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Adelaide

Adelaide was the home of Sir Donald Bradman for most of his life. From 1934 until his death in 2001, Bradman lived and worked in Adelaide. As a cricketer and cricket administrator he spent thousands of hours at the Adelaide Oval, ran his stockbroking business from an office in the city and raised his family in the suburb of Kensington Park. From the late 1960s he gave much of his private collection of cricket memorabilia to the State Library of South Australia. This included his personal newspaper cuttings and other personal archives, which were compiled by the State Library into 52 scrapbooks.

In July 2008 the dedicated Bradman Exhibition at the State Library of South Australia was closed with many of the items - including bats, balls, trophies and clothing - loaned to the Bradman Collection Museum at the Adelaide Oval. The Bradman Collection Museum at the Adelaide Oval was opened on 22 August 2008 by South Australian Premier Mike Rann MP in the presence of John Bradman, and South Australian Cricket Association President Ian McLachlan.

  State Library of South Australia, North Terrace Adelaide.
 

State Library of South Australia, North Terrace Adelaide

The State Library of South Australia

The 52 scrapbooks of Bradman's personal archives remain in the collection of the State Library of South Australia and are accessible on request during State Library business hours. Monday to Wednesday 10am to 8pm, Thursday and Friday 10am to 6pm, Saturday and Sunday 10am to 5pm.

The State Library retains a Bradman presence in the public area of the library with the lenticular wall on the first floor in the Spence Wing illustrating the famous Bradman batting style. The lenticular wall is open free to the public 7 days a week.

The Bradman Digital Library is a valuable resource for historical information on the Bradman career, and the collection held in the State Library.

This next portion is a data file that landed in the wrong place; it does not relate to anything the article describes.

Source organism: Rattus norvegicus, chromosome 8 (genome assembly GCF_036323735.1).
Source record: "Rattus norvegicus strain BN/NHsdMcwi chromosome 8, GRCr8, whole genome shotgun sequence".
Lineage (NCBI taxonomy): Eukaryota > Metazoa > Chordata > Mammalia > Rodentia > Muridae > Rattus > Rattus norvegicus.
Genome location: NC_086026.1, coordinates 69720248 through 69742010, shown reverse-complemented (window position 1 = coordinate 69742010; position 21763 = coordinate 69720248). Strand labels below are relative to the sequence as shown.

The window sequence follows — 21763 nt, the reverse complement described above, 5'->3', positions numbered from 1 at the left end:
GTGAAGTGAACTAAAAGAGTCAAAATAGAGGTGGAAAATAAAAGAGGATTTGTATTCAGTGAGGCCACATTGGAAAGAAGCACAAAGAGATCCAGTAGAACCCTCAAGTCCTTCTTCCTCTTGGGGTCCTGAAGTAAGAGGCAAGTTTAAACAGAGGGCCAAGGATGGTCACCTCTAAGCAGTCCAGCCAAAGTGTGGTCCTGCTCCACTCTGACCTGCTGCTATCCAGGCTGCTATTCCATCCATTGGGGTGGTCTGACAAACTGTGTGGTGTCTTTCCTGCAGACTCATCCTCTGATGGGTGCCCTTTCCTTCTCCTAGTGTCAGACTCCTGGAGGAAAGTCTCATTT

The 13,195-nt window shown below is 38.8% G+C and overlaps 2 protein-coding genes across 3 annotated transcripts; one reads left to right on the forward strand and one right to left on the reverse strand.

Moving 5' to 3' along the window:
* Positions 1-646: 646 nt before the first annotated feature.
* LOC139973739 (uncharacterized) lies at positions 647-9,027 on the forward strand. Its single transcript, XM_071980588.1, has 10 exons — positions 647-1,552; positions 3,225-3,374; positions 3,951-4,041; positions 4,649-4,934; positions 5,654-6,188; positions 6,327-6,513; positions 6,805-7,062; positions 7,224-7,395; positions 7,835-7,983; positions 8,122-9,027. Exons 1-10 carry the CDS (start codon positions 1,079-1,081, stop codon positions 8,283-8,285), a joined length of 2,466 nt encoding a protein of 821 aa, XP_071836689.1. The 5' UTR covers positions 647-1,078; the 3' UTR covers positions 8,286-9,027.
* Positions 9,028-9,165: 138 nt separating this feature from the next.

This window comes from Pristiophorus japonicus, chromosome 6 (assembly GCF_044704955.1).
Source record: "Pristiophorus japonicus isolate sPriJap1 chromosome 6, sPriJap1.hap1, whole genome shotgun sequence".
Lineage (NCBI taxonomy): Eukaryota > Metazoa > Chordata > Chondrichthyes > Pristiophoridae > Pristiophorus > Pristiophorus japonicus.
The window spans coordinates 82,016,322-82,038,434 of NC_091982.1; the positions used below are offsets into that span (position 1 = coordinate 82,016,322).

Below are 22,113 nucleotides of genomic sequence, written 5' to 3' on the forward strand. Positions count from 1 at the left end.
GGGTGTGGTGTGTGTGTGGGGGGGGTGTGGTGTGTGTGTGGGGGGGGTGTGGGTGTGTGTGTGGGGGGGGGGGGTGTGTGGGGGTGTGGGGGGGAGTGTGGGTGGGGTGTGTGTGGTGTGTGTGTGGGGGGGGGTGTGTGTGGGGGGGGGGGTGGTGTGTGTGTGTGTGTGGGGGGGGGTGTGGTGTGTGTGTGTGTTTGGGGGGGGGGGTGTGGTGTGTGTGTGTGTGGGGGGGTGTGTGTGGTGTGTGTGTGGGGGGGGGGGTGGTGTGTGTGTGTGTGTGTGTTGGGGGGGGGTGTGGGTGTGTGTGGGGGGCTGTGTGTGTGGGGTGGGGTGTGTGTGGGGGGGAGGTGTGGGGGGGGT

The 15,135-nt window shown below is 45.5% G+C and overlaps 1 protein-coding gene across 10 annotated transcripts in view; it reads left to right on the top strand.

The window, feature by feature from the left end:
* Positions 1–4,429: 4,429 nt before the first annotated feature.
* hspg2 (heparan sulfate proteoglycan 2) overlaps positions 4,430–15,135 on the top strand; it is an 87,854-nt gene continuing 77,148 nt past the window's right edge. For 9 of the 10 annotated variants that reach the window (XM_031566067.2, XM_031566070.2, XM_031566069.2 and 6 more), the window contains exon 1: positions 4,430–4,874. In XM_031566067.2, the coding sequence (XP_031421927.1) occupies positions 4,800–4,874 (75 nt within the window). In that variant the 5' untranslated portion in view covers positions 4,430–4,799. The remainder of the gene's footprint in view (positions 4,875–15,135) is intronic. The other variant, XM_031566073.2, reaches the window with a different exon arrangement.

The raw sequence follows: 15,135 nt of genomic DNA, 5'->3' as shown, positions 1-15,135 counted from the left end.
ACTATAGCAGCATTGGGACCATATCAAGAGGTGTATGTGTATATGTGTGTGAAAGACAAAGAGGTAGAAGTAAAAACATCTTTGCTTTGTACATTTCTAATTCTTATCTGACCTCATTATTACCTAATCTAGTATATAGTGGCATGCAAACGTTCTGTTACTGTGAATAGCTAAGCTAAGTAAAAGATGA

The Bradman Collection Museum

The Bradman Collection Museum at the Adelaide Oval follows Sir Donald Bradman's progress from club cricketer on to the interstate and international stage. It notes his rise to hero status in the 1930s and how that status has been maintained. It explores his major role in cricket administration and provides glimpses of the family man and all-round sportsman.

The Bradman Collection Museum is open Monday to Friday 9:30am to 4:30pm, Test match days gates open to 4.30pm, One Day International days gates open to 4.30pm.

Some display items are listed below;

1948 'Baggy Green' Australian Test Cricket Cap
Bradman's 48 'Baggy Green' Australian Test cap  

This cap is one of two issued to Don Bradman for the 1948 Australian Tour of England – the team later became know as 'The Invincibles'. A gift from Don Bradman to Owen Truscott at the end of the 1948 tour in appreciation of assistance given. Kindly donated by Kevin Truscott in November 2004.

Bradman's World Record Test Innings Bat
 
Bradman's world record Test innings bat  

Used by Don Bradman in scoring the then world-record Test score of 334 for Australia against England at Headingley, Leeds July 1930. This total included 309 runs in one day.

The Worcester Vase


The Worcester Vase  

Porcelain vase presented to Don Bradman in 1938 by the directors of the Royal Worcester Company to commemorate his scoring three consecutive double centuries on the Worcester ground. The front panel features a painting by renowned ceramic artist, Harry Davis, depicting Bradman at the crease at Worcester.


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